Wednesday, October 29, 2008

Open Source Marketing Metrics - From 0 to 700 Customers in One Year

One important goal of open source software is to drive rapid adoption of a new product. Effectively, open source downloads become a marketing channel for producing qualified sales leads.

Yet there are not many metrics available by which to judge the success of an open source channel. What percent of web site visitors should download the product? What percent of downloads should register in the community? Finally, the all-important question: what percent of registered downloads should convert to paying customers?

We have been tracking downloads and conversions religiously (with lots of help from smart people like Marten Mickos at MySQL, Brian Gentile at JasperSoft, Rod Johnson at SpringSource and Andrew Aitken at the Olliance Group). I thought it would be useful to summarize what we are seeing in our community around downloads, product adoption and conversion to paying customers.

Metrics since product launch (3/08)

The punch line is that WaveMaker will have over 700 paying customers by the end of the year, both through direct community adoption and through channel partners.
  • 29,261 web visitors per month
  • 9,972 downloads per month (28% of visitors)
  • 1,132 download registrations (e.g., new community members) per month (11% of downloads, 4% of visitors)
  • 600 community postings per month (11% of downloads, 4% of visitors)
  • 1,050 marketing leads per month
  • 700 paying customers by 12/08 - including direct and channel customers (through OEMs)

What Drives Web visitors?

WaveMaker is an easy to use development tool for web applications. Our motto is: if you can use a browser, you can build a web app with WaveMaker. The main driver for WaveMaker web visitors is new product releases. With each new product release, the open source network springs into action via sites like SourceForge and FreshMeat, as well as specialty sites like dzone and Ajaxian.

For three weeks after a new release, we see the web site volume goes up by a factor of 5 over the previous 30 day moving average. After that, web traffic settles down to a new, higher level (typically about 20% higher than the previous moving average).

What Drives Download conversions?

The percent of web visitors who download has inched up from roughly 20% of visitors to 28% of visitors as we have gone through various iterations of our home page. As the messages have gotten simpler and the graphics more compelling, the download rates have climbed.

What Drives Community conversions?

So far, conversions from download to actually registering with the community has been our Achilles heel. One interesting metric is that the conversion rate goes down when the download volumes go up and we aren't really sure why (could be as simple as the Drupal registration engine getting backed up).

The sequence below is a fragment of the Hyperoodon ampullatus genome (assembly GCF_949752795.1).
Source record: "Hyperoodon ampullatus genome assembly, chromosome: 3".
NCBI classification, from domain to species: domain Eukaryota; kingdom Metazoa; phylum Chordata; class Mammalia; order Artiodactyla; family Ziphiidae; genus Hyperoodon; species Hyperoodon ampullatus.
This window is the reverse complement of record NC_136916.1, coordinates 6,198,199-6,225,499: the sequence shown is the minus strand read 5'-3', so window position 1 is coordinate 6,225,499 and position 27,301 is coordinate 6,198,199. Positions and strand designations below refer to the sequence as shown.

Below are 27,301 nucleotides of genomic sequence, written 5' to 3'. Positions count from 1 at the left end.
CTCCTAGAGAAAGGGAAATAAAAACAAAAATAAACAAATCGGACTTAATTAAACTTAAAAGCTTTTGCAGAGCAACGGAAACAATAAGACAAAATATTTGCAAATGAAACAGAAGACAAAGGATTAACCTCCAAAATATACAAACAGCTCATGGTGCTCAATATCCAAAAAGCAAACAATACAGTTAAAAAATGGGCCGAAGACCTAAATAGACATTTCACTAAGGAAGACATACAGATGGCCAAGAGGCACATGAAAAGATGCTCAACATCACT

Converting Open Source Downloads to Customers

Once developers have registered with the community, they get regular newsletters and emails from our field technical people. We have found that by far the most effective marketing activity is our personal emails from field technical people to potential enterprise prospects. Instrumenting our email outreach program is another important todo for our marketing team.

These conversion numbers are pretty lumpy - a small number of channel partners can have a big impact on customer numbers, particularly at the beginning. Most of our leverage at WaveMaker has come from small systems integrators and ISVs, both of which act as channels to amplify the activity that is already being generated by our open source channel.


Converting web visitors into paying customers remains more of an art than science. What we have proven is that for enterprise software, it is possible to attract a large number of paying customers in a short time using an open source channel.

Thursday, October 23, 2008

What is NOT Cloud Computing?

I spoke at the Cloud Summit last week put on by M.R. Rangaswami and enjoyed as always the giddy enthusiasm with which Silicon Valley embraces each new technology wave. Cloud computing is custom made for Silicon Valley - it is poorly defined, seemingly vast and has the potential to change human life as we know it (at least for those of us who live in Silicon Valley).

Of course, we have our fair share of naysayers (like Larry and Richard), as well as theories about why those naysayers are down on cloud computing.

Since so many people are jumping on the cloud bandwagon, I thought it would be useful to look not at what cloud computing is but at what cloud computing isn't.

Cloud computing is the hardware equivalent of automatic teller machines. The whole idea is that you don't have to deal with people to get your application deployed, scaled, monitored and managed. Therefore anything that gets between your application and the API to the data center in the sky is taking you away from the cloud.

The other important - and to date largely unrealized - promise of the cloud is choice, aka freedom from lock-in. Today, customers are often locked into a particular cloud provider just as surely as they are locked into their in-house data center. Moving forward, you should have the ability to change clouds providers as easily as you change cell phone providers.